Barrages built near Bhagalpur are also endangering the lives of the Gangetic dolphins. According to Sunil Chaudhary, an environmentalist rallying public action to save the Ganga: “We are working on dolphin conservation, and one cannot do it without saving the Ganga. Every being requires a minimum flow of the river to stay alive.”
In Bihar, the pollution in Ganga is acute near cities and places where industries have been set up. Apart from raw sewage and industrial waste, agricultural run-off is the single most important non-point or diffuse source of pollution, containing residues of chemical fertilisers, pesticides, insecticides and weedicides, which enter the river waters. Scientists and environmentalists complain that even today there is only a vague idea about the impact of agricultural run-off on river water quality and its ecology.
“Agricultural run-offs flow into the river with the monsoon rains,” says Ravi Chopra, director, People’s Science Institute, and former member of the NGRBA. “There has been no quantification and since the problem has not been studied, there is no solution.” Adds Sunil Chaudhary: “These pesticides and chemical fertilisers spread through the aquatic ecosystem and into the human food chain.”
However, what is most worrying is the low flow of the river during the lean season. NGRBA members and environmentalists have dubbed the reduced flow of the Ganga as “the biggest problem”. They feel since the scale of pollution also depends on the degree of dilution and velocity of the flow of water, it is necessary to maintain a minimum discharge in the river. In fact, the low flow of water during dry weather from Narora to Allahabad and Unnao in UP to Trighat in Bihar, makes these stretches the most polluted in the region. Also, with the intensity of irrigation in the Ganga basin being very high, scientists say that a large quantity of water is being diverted from the Bhimgoda barrage at Haridwar into the Upper Ganga Canal, to provide water for irrigation. At Bijnor, another barrage diverts the water into the Middle Ganga Canal. At Narora, there is further diversion of water into the Lower Ganga Canal. As a result, the Ganga does not receive water from any major tributary until the Ramganga joins it at Kannauj.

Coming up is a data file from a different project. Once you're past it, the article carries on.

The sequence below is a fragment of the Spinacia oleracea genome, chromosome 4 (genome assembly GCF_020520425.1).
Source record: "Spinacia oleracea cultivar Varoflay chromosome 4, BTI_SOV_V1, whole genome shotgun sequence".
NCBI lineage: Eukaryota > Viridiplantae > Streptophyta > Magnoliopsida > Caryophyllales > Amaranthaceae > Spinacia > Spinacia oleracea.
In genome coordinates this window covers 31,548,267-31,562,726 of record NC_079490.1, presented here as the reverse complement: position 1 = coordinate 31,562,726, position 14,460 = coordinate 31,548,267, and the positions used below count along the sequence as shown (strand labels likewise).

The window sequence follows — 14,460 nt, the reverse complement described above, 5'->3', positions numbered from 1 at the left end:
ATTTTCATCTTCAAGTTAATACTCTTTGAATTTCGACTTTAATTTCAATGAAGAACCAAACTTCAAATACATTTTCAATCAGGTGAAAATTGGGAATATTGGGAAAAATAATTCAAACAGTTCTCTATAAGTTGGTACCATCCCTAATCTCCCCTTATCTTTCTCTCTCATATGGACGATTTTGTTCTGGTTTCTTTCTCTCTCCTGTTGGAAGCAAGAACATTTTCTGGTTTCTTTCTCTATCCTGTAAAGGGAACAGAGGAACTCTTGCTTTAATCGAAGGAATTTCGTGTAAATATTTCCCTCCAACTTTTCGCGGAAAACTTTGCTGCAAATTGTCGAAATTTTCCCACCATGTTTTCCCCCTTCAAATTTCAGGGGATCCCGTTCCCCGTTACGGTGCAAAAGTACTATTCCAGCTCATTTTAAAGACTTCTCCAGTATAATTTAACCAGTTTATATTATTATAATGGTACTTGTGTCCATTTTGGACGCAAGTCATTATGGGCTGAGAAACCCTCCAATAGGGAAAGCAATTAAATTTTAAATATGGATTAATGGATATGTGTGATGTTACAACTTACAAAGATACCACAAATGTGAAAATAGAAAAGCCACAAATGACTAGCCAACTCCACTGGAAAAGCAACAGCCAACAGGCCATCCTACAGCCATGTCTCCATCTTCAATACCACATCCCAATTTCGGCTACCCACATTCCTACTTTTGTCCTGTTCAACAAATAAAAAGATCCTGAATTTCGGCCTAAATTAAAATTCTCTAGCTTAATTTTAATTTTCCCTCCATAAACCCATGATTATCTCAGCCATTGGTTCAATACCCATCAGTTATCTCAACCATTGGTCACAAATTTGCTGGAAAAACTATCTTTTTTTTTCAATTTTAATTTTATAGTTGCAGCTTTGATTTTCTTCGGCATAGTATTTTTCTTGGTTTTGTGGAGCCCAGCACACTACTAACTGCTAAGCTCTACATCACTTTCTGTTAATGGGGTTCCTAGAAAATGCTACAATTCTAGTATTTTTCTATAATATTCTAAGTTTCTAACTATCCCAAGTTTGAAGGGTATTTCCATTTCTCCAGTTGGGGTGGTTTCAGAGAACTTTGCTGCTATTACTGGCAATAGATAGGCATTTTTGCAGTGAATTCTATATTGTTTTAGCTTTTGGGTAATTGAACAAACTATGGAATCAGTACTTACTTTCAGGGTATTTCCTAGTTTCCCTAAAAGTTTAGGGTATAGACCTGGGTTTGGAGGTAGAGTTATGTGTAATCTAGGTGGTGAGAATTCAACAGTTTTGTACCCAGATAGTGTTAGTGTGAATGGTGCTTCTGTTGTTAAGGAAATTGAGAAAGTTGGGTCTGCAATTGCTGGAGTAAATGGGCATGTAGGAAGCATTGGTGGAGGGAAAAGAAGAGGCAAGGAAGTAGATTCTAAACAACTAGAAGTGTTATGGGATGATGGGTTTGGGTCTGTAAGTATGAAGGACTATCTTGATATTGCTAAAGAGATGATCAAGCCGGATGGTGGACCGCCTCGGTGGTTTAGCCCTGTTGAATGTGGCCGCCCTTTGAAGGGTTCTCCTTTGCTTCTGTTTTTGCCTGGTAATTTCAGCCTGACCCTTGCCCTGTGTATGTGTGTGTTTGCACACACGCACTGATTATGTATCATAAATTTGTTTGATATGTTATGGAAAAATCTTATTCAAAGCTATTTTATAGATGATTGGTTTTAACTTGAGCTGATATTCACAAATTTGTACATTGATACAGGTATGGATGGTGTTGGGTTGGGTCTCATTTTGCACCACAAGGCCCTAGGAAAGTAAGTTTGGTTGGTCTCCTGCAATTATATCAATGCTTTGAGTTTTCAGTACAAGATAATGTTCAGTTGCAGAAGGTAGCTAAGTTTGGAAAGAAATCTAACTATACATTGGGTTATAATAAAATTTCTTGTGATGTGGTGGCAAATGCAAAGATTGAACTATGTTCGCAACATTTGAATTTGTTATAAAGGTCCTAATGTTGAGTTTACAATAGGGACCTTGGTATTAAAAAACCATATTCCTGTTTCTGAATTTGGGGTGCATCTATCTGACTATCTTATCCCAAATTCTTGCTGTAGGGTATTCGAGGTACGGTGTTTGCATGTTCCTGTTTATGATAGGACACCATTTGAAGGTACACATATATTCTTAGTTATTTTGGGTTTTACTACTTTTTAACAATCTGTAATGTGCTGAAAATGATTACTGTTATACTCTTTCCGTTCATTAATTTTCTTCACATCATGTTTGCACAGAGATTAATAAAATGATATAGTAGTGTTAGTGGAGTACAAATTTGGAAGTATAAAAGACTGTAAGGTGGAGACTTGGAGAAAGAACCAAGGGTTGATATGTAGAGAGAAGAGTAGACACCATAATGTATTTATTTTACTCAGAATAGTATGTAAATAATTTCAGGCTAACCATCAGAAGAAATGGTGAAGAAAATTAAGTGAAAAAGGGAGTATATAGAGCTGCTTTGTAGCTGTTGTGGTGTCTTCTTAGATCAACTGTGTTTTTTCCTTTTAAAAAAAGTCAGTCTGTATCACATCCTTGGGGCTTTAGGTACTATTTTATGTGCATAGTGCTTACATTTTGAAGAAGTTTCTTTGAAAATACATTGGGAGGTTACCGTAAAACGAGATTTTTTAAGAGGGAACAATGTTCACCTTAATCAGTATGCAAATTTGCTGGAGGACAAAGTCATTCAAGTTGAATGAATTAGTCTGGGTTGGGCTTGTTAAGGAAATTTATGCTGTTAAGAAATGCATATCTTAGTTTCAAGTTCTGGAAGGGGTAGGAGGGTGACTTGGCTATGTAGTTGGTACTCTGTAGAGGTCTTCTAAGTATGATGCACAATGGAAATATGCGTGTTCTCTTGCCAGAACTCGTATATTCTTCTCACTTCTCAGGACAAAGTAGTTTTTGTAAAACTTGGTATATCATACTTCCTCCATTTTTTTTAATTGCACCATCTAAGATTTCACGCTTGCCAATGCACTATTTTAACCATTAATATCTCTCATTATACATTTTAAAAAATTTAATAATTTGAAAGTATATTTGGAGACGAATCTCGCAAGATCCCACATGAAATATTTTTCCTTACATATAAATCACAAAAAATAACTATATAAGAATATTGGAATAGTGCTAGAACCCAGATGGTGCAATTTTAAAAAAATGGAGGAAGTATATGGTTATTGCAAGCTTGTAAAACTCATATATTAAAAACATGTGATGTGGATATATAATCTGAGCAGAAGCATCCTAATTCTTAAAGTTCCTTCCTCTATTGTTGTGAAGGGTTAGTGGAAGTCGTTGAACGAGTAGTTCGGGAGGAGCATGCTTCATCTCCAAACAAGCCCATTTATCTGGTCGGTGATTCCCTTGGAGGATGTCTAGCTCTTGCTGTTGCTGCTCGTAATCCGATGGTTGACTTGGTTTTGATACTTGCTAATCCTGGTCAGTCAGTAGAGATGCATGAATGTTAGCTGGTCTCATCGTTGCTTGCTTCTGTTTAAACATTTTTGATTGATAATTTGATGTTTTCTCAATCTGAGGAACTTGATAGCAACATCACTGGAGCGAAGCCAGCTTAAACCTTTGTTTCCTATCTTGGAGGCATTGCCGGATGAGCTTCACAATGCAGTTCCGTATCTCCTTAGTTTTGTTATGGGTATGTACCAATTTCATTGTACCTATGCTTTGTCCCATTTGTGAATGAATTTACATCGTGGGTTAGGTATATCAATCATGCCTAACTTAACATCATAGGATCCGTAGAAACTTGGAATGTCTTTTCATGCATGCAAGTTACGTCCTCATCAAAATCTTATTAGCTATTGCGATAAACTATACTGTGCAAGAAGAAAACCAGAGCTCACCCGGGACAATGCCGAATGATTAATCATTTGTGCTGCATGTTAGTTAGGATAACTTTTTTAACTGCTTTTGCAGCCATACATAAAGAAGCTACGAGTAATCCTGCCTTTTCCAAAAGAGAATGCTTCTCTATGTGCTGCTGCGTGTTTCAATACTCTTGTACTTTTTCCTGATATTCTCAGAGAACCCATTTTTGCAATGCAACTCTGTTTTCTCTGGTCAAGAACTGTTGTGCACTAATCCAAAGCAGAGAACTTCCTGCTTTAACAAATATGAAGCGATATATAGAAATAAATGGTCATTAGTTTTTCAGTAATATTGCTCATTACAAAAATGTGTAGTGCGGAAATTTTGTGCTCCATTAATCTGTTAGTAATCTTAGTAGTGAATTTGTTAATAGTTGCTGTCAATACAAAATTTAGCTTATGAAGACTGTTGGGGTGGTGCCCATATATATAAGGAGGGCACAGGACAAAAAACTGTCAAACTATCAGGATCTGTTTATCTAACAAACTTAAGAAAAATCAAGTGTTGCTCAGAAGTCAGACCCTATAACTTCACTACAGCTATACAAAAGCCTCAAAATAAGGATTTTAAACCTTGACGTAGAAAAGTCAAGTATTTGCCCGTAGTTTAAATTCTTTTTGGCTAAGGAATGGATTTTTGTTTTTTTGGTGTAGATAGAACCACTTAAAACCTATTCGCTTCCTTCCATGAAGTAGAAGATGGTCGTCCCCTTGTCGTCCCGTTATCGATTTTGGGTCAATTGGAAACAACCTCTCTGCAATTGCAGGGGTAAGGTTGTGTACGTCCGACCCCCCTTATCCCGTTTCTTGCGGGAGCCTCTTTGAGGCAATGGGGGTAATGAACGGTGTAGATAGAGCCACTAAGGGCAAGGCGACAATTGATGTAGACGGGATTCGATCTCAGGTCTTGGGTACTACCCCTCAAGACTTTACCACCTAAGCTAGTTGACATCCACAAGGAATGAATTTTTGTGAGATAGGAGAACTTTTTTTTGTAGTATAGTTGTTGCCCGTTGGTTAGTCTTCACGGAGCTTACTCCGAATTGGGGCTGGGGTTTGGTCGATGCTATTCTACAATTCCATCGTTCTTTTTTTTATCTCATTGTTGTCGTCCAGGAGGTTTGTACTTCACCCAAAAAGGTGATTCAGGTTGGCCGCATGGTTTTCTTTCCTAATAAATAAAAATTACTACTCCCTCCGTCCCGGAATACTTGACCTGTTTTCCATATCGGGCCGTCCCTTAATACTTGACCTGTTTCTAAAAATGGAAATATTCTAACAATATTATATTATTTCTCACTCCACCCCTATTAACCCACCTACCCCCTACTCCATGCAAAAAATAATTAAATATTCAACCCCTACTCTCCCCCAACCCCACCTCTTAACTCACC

Flood irrigation is another issue that affects the waters of the Ganga. “The requirement of water for irrigation has not been calculated,” explains RK Sinha, member, NGRBA and HoD, environment sciences, Central University of Bihar.
“Our engineers are diverting water through canals and letting it flow through the crop field, leading to a loss of water. This water should have actually flowed into the river,” he adds. Sinha further clarifies: “I am not saying that water should not be diverted for irrigation; it should be, but then we should divert only the required quantity of water. For example, when the root of the wheat crop should be set one inch below ground level, then why do we need one foot of water?” Because of this diversion of the river water for irrigation and low flow, 70 percent of the Ganga between Narora and Allahabad is sewage. This stretch is also considered the most polluted stretch of the river.
The absence of an organism called bacteriophages has further compounded the problem. “A major finding of the CPCB is that bacteriophages have disappeared from the Ganga waters. The presence of bacteriophages gives the river its anti-bacterial nature,” says DD Basu.
While a lot of importance is being given to the treatment of sewage water and industrial effluents, a CPCB report stresses on an assessment of flow and wastewater load. The report suggests that unabated discharge of treated sewage, even after 100 percent treatment, cannot bring the water to the level of bathing quality.
Vijay Panjwani, counsel for the CPCB for the past 17 years, talks of a scheme that has been adopted by many countries. “Wastewater should not be mixed with clean flowing river water,” he says. “It should be treated and then sent for agriculture or to industries. However much you may treat sewage water, it will never be clean.”
Environmentalists say that so far, the government’s efforts to clean up the river have fallen woefully short. Twenty seven years and an investment of Rs 1,100 crore later, the Ganga Action Plan (GAP) that was supposed to improve the river’s health, has failed in its mission. In fact, the condition has only worsened.
Launched by then prime minister Rajiv Gandhi in 1985, GAP-Iwas supposed clean up the river in five years. With an official expenditure of Rs 452 crore, GAP-I was declared closed in March 2000. Simultaneously, in 1993, GAP Phase II was launched, covering 59 towns located along the river in the five states of Uttarakhand, UP, Jharkhand, Bihar and West Bengal. As many as 319 schemes were taken up under GAP-II, of which 200 were completed. GAP-II was later merged with the National River Conservation Authority (NRCP), with an aim to cover polluted stretches of 36 rivers in 20 states. GAP was one of India’s most ambitious river cleaning projects and it turned out to be a colossal failure. Panjwani disputes the official figure of 1,100 crore and claims that close to 20,000 crore has been spent on cleaning the Ganga. “The GAP failed to clean the Ganga, but it made some bureaucrats, contractors and politicians very rich,” he says.